Emor – Elegantly Conservative

This week’s haftorah for the Torah portion of Emor takes place in Yechezkel, perek 44. It depicts the service of the kohanim in the times of Moshiach, may he come speedily in our days. Describing the requirements for the service in the Beis HaMikdash, the navi states: “Their heads they may not shear nor a wild growth may they permit; they shall keep their heads trimmed. They shall not drink wine, any kohen, when they enter the Inner Courtyard” (Yechezkel 44:20, 21).
The Yalkut Shimoni, summarizing the gemara in Sanhedrin 22b, derives a fascinating halacha from these verses: “Our Rabbis taught, ‘A king should get a haircut every day, a Kohen gadol every erev Shabbos (Friday), and a regular Kohen once every thirty days.’ How do we know this? It is based on a gezeira shava (special connection between verses to learn out Jewish laws) ‘pera pera’ by nazir.  Just as a nazir in general grows his hair for 30 days so to what’s considered ‘wild growth’ is 30 days. It is taught these [kohanim] are liable death, one who drank wine and one with a wild growth of hair. One who drank wine makes sense because the Torah says, ‘wine and alcohol you shall not drink,’ but a wild growth of hair how do we know [it also deserves the death penalty]? Because there is a juxtaposition of verses for it writes, ‘Their heads they may not shear nor a wild growth may they permit’ and it writes [right after that] ‘They shall not drink wine, any kohen, when they enter the Inner Courtyard’. Just as drinking wine is deserving of death so to a wild growth of hair is deserving death, furthermore just as drinking wine profanes the service [in the Beis HaMikdash] so to serving with wild growing hair profanes the service. ‘They shall keep their heads trimmed.’ [A typical haircut of the Kohen gadol used to look like,] the head of one hair follicle laying right next to the root of the next hair follicle, just like the haircut of Ben Alesha. Rebbe used to say that Ben Alesha did not waste his money for naught on his haircuts rather it was to show people what a haircut of a Kohen gadol looks like.” (Click here for Hebrew text)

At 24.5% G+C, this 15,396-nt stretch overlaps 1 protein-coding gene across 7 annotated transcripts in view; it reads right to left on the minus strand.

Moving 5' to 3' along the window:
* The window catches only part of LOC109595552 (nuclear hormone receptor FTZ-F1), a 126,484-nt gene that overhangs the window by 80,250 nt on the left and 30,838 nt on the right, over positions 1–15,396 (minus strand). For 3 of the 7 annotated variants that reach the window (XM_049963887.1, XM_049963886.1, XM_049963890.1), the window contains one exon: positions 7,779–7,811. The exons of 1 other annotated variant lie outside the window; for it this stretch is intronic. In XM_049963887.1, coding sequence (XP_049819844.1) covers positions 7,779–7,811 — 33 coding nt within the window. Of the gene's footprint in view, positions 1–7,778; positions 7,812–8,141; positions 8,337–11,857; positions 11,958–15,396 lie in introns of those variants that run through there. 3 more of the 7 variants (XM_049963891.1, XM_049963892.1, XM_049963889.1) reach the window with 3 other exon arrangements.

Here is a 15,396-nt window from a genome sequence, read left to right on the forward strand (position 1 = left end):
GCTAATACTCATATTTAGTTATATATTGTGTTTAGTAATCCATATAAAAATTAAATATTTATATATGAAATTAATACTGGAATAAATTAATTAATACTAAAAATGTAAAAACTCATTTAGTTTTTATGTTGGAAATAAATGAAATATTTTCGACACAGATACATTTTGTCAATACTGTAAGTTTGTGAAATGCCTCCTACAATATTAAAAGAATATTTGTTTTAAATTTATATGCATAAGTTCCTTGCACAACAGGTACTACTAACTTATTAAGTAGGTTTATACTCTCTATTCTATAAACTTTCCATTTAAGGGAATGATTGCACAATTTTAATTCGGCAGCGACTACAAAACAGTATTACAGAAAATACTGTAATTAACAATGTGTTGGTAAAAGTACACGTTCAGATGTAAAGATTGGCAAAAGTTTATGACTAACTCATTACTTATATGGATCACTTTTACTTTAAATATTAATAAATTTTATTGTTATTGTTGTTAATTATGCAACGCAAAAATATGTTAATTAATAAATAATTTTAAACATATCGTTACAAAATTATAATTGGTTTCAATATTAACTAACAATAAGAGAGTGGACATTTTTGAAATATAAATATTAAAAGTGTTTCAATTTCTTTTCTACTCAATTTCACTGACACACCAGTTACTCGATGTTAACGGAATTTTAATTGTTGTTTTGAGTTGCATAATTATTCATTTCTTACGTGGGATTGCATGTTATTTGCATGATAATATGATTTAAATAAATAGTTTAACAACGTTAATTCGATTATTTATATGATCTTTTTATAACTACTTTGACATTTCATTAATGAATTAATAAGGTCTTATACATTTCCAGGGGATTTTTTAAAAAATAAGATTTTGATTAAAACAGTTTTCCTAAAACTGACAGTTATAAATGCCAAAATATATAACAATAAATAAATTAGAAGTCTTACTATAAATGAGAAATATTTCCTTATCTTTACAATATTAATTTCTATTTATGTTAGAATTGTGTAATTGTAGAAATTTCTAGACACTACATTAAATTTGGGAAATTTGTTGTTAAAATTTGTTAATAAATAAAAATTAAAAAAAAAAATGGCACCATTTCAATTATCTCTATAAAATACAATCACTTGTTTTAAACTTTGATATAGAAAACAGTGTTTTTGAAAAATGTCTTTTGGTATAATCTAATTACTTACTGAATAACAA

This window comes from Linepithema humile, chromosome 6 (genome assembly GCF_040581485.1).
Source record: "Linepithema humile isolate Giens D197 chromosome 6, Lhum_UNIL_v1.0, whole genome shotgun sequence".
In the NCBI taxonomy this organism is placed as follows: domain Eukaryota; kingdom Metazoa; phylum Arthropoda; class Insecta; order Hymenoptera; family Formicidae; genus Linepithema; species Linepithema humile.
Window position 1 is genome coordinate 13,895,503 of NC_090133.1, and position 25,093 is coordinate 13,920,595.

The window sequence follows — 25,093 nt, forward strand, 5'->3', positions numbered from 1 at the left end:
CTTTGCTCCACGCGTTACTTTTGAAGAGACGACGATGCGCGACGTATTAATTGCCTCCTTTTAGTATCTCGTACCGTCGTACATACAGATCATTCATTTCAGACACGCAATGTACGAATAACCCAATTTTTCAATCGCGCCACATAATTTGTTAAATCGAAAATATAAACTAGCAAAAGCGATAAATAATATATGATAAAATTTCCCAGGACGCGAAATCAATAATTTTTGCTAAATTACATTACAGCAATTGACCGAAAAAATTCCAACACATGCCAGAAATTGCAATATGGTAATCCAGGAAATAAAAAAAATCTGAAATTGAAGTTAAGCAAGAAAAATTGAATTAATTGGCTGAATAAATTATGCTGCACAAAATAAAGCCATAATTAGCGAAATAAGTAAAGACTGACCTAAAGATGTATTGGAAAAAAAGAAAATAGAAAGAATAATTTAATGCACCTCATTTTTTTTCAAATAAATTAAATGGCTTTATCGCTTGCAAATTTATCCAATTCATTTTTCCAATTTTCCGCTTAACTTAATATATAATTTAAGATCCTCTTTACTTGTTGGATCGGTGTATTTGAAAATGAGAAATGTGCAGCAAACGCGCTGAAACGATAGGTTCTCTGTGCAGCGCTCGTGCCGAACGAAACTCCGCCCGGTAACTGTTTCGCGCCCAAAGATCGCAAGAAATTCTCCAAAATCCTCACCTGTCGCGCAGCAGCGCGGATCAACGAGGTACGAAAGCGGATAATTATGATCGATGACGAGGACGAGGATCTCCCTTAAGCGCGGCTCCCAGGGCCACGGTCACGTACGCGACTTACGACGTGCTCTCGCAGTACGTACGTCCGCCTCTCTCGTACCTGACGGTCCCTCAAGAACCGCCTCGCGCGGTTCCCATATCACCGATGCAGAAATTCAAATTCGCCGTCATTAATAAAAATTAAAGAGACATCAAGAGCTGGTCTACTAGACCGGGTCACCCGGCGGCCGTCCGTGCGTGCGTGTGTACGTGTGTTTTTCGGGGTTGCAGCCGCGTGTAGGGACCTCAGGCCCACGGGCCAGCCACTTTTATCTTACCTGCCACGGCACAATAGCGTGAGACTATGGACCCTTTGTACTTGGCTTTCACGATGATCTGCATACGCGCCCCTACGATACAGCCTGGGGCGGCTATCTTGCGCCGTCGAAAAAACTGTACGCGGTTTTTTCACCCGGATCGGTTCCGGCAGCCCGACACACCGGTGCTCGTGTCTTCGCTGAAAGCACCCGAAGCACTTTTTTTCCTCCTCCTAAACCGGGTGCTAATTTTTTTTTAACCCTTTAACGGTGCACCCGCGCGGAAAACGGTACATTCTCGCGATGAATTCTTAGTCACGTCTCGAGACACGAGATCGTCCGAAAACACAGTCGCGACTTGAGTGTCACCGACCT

What is the importance of getting a haircut so often, and such an expensive haircut? Also, why is there such a severe consequence for a Kohen if he did not get a haircut, that he be deserving of death from heaven if he served in the Bais HaMikdash unkempt?

Rashi in Sanhedrin 22b and the gemara in Taanis 17a shed light on the matter. Rashi there says that when a group of kohanim used to switch posts, the incoming kohanim would get a haircut so that they will be seen in a handsome state (Rashi, Mishmeros”). So too the gemara in Taanis quotes a pasuk in Yeshaya as to why a king should get a haircut every day: “Rebbe Abba bar Zavda says that the pasuk writes: ‘Your eyes shall see the king in his beauty’ (Yeshaya 33:17).”

The Kohanim doing the service of Hashem in the Beis HaMikdash represent the Jewish nation in the spiritual realm. If one is representing such an important post, the spiritual center of the world, then it makes some sense that if he does not live up to what he stands for, representing Hashem during his job of serving in the Beis HaMikdash, then he deserves Heavenly death. So too the Jewish King was chosen by Hashem to represent all of Klal Yisrael, and therefore they have a responsibility to look put-together and fashionable in the eyes of those who see them. It would seem the more important you are, the more meticulous you have to be with your presentation. This is why a regular Kohen received a haircut once every thirty days, the Kohen gadol receives one weekly, and the king gets a haircut every day.

In a similar vein, when in yeshiva I was taught that as a yeshiva bachur in high school it is appropriate to wear a button-down shirt and dress pants, as well as a hat and jacket for davening. When I got into beis medrish, post high school, it was expected of us to walk outside with our hat and jacket, and at least be holding them in hand during the summer if too hot while walking outside in public. When we got married or was learning in kollel, we put on a tie every day. Those that leave the yeshiva and are the heads of institutions, ravs of shuls, or are classroom rebbes, normally wear suits. Indeed, the head Roshei Yeshiva in Chofetz Chaim of Queens wear a long coat and top hat. All for the same purpose, that the more important a person is in society, he must present himself in a correspondingly formidable fashion, because he is representing kavod haTorah, the honor of Hashem and his Torah.

This applies to all Jews as well, for we are all princes of The King Of All Kings, The Holy One Blessed Be He. My Rosh Yeshiva, Rav Henoch Leibowitz zt”l, used to say we have to dress “elegantly conservative.” A guideline for all Jews is spelled out in the Orchos Tzadikim: “The proper course for a person to follow is to be clean in all of his affairs, for cleanliness is the road to good deeds. What shall he do? Let him wear plain clothes, neither expensive, gaudy attire that everyone stares at nor pauper’s clothes that shame the wearer, but plain, pleasant, clean garments, the poor man according to his state and the rich according to his. And it is forbidden to wear stained or soiled garments. They should not be torn, and they should not be stylized in the manner of the haughty.” (Click here and here for Hebrew text)

Being the representatives of Hashem to the world, we have a responsibility to look presentable; not too lavish, but not raggedy. Rather, plain, pleasant, and clean. Everyone according to their status of importance is expected to dress and look responsibly for the sake of Hashem’s honor.